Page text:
Workers Power – an organisation which comes from a revolutionary tradition but which has unfortunately degenerated in the recent past into a centrist direction – had a similar assessment of the situation. They refused the reactionary condemnation of the organisations mentioned above. But they treated the riots as understandable, even justified, but hopeless and perspective-less local uprising. During the uprising the SWP at least touched the question of the connection of riots and the perspective of the revolution. While this was inconsistent and not enough at least they expressed this important idea.
But the erstwhile revolutionary Workers Power group failed even in this. Worse they made concessions to the petty-bourgeois public opinion in relativization of the motivation of the masses in this uprising. In their statement they wrote: “Some are motivated by hatred of the police and rage at this society – others by the promise of raiding local shops for goods – some by both.” (34)
This was the assessment of the two articles which WP published in the two weeks after the beginning of the uprising. Only one and a half weeks after the end of the uprising the WP leadership adopted a resolution which – probably after being reminded how WP assessed similar riots in the past – turned to evaluate the uprising much more positively. The comrades now – like the RKOB – speak about the “so-called riots” and even adopted our name we gave to this event: “the August Uprising”. The article also was now more explicit about the character of the uprising. Instead of the “mixed motivations” the WPB leadership accepted now what we said from the beginning:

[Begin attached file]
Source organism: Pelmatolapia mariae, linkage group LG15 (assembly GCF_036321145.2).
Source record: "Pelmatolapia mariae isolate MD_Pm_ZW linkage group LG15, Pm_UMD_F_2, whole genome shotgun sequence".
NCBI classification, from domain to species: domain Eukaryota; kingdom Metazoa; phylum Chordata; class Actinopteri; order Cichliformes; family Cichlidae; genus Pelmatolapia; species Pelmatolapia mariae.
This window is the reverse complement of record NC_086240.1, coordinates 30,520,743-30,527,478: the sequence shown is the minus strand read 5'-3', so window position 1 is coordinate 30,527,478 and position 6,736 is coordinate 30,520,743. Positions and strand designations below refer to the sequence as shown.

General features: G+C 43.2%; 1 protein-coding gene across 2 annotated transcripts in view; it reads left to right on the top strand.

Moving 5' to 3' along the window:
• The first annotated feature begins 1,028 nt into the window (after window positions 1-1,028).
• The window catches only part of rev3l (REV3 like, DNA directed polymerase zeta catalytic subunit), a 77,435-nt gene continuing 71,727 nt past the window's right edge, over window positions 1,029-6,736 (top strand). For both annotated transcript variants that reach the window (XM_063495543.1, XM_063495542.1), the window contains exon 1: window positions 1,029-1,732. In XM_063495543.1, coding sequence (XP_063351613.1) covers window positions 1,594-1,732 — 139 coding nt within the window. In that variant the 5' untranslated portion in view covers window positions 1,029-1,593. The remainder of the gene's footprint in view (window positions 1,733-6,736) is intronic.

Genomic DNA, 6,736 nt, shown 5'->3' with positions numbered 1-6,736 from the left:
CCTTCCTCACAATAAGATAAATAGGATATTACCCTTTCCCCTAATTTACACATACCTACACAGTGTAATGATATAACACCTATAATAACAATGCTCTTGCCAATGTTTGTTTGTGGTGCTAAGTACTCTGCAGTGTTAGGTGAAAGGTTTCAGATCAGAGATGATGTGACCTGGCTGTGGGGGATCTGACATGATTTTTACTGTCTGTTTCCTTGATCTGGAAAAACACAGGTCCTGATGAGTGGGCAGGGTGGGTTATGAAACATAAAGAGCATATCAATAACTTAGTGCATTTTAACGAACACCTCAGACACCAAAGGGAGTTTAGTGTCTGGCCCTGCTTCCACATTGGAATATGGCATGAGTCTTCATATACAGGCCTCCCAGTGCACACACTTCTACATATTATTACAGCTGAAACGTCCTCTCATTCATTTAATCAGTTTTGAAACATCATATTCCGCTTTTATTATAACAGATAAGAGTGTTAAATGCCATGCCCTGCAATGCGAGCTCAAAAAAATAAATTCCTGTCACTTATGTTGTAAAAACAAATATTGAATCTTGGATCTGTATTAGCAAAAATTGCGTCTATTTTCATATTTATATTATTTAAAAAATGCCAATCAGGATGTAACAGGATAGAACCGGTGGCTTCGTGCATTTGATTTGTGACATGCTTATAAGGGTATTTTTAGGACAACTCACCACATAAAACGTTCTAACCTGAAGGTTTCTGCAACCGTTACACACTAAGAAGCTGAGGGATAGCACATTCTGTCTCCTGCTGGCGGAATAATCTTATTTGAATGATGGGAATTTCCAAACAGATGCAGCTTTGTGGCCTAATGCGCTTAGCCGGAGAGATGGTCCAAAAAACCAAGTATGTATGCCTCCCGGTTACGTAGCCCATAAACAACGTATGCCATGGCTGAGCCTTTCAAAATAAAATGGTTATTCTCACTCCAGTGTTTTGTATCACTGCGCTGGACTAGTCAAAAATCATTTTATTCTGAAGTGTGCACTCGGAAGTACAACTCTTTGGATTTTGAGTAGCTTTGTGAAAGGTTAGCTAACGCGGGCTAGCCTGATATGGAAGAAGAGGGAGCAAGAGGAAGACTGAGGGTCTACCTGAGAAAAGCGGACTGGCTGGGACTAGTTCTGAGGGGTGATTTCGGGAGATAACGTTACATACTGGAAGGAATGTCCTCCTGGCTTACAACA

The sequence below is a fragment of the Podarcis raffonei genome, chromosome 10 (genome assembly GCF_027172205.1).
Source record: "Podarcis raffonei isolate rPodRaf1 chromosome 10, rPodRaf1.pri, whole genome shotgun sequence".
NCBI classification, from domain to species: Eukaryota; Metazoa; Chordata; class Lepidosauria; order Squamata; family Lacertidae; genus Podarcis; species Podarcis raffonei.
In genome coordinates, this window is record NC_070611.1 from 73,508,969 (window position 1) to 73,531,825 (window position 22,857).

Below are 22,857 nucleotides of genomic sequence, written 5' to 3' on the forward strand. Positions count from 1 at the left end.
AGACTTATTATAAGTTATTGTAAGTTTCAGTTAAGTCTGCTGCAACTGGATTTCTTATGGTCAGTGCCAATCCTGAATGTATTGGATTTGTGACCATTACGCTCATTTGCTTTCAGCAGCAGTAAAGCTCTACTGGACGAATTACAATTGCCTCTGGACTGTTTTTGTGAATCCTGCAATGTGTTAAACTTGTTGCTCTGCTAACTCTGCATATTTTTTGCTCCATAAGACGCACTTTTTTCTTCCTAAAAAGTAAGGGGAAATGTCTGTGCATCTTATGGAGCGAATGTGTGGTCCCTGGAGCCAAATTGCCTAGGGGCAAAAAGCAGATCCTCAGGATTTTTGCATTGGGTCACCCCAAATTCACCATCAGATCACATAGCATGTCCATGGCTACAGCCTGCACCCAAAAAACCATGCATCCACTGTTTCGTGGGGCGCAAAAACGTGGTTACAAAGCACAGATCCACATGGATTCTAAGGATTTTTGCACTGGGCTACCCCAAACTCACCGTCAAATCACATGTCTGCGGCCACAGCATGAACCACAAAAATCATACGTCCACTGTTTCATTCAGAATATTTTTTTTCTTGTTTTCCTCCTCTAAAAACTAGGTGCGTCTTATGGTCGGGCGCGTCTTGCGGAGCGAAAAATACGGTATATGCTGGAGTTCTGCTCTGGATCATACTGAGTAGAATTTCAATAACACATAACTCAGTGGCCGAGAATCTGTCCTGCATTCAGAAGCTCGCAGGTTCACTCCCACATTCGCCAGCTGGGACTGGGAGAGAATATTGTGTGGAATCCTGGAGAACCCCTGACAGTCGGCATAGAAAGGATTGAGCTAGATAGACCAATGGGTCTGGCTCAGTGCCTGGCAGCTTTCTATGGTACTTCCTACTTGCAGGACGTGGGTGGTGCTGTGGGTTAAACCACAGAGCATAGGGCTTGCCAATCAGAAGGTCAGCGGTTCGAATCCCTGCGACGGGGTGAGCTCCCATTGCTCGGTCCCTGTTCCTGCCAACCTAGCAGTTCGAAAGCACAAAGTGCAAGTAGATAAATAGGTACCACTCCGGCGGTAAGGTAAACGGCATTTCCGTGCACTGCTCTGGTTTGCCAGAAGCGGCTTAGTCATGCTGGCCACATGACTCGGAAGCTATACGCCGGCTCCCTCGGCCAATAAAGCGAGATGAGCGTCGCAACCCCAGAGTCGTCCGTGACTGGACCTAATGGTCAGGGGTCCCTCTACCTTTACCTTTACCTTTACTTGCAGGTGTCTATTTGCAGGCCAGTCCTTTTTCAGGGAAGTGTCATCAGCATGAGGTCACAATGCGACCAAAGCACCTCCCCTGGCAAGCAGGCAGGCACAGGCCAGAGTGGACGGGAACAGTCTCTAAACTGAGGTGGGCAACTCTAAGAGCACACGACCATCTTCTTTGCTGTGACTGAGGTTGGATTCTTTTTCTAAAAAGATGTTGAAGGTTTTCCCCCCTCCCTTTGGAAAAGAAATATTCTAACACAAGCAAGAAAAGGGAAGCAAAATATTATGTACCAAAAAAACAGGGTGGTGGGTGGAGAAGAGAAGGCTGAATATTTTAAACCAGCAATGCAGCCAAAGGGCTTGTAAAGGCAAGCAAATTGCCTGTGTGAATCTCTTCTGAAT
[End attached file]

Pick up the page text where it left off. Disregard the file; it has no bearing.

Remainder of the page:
“In all cases, there were a mix of people, classes and motivations for those who came onto the streets. Like revolutions, so-called ‘riots’ bring people from all the lower classes onto the streets, but this does not mean it is impossible to discern the dominant groups and the main class interests driving the action. It was in the main an uprising of working class youth against police brutality, racism and harassment, and the underlying conditions facing the working class today” (35)
However as we will see this didn’t lead them to any correction of their non-revolutionary policy. In fact only a few words in the official assessment changed which couldn’t have any practical consequences since the Uprising “fortunately” (for WP) was already over. This is why WP can publish an optimistic sounding resolution on the August Uprising and at the same time promote a reactionary condemnation of the Uprising by Žižek. There is no contradiction in this because in essence there is a tendency of Žižekism in the Workers Powers analysis. While they would not use the same words as the philosopher they share his scepticism towards the youth of the lower strata of the working class and their ability to play a central role in the struggle for liberation. That’s why they never orientated towards these layers and why in the past decades hardly recruited anyone from amongst the black, migrant and poorer strata of the working class.
(34) Workers Power: With the working class youth of London – against the police, Statement from 8 August, http://www.workerspower.co.uk/2011/08/with-the-working-class-youth-of-london-%E2%80%93-against-the-police/
(35) Workers Power: The political situation in Britain after the August uprising; Resolution on the political situation after the riots, 19.8.2011, http://www.workerspower.co.uk/2011/08/political-situation-after-the-august-uprising/